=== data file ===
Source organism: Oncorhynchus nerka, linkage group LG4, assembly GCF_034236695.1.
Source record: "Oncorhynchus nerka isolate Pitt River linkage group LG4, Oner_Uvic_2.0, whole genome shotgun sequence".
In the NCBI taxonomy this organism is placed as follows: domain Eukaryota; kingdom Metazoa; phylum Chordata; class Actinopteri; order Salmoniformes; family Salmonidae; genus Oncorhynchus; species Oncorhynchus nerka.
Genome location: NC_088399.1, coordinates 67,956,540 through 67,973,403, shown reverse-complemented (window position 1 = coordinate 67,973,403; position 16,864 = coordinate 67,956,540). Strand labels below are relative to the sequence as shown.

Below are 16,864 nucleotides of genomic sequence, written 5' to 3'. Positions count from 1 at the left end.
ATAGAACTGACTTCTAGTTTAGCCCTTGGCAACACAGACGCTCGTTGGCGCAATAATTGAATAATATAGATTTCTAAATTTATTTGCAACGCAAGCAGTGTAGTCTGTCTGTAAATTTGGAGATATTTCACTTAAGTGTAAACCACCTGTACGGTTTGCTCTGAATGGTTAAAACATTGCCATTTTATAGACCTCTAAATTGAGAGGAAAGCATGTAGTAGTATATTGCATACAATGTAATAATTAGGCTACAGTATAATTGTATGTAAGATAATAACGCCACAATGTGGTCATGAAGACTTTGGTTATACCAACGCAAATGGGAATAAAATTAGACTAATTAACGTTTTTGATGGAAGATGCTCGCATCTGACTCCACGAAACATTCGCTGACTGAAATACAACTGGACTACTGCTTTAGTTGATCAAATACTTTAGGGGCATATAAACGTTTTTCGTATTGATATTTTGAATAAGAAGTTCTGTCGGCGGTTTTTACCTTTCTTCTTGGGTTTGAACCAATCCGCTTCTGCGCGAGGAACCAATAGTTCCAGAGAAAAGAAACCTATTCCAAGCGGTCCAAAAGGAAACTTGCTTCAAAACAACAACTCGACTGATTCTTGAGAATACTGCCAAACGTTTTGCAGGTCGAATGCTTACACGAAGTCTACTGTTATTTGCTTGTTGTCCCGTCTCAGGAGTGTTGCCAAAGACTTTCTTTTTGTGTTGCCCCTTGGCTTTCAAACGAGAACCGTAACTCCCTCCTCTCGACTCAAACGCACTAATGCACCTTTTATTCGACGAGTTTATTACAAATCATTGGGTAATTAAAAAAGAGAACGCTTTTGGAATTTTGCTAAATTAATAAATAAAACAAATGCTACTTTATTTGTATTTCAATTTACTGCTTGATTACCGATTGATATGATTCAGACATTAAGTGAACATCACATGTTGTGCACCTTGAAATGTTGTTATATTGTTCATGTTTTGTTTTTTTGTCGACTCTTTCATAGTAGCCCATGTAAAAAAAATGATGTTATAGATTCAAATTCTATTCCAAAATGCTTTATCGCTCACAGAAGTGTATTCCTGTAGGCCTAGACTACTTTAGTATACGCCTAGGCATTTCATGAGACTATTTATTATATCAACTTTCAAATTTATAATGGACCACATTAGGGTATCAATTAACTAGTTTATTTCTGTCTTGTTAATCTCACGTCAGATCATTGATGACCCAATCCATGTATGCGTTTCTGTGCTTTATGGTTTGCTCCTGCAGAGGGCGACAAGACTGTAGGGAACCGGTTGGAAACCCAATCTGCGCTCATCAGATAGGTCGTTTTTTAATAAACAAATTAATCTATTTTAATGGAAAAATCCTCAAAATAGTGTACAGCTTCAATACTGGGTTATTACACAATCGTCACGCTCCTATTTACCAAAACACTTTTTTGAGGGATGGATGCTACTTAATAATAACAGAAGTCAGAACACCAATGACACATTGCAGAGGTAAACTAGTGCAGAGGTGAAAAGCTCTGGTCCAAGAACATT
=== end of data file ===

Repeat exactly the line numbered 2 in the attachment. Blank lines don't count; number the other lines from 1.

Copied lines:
Source record: "Oncorhynchus nerka isolate Pitt River linkage group LG4, Oner_Uvic_2.0, whole genome shotgun sequence".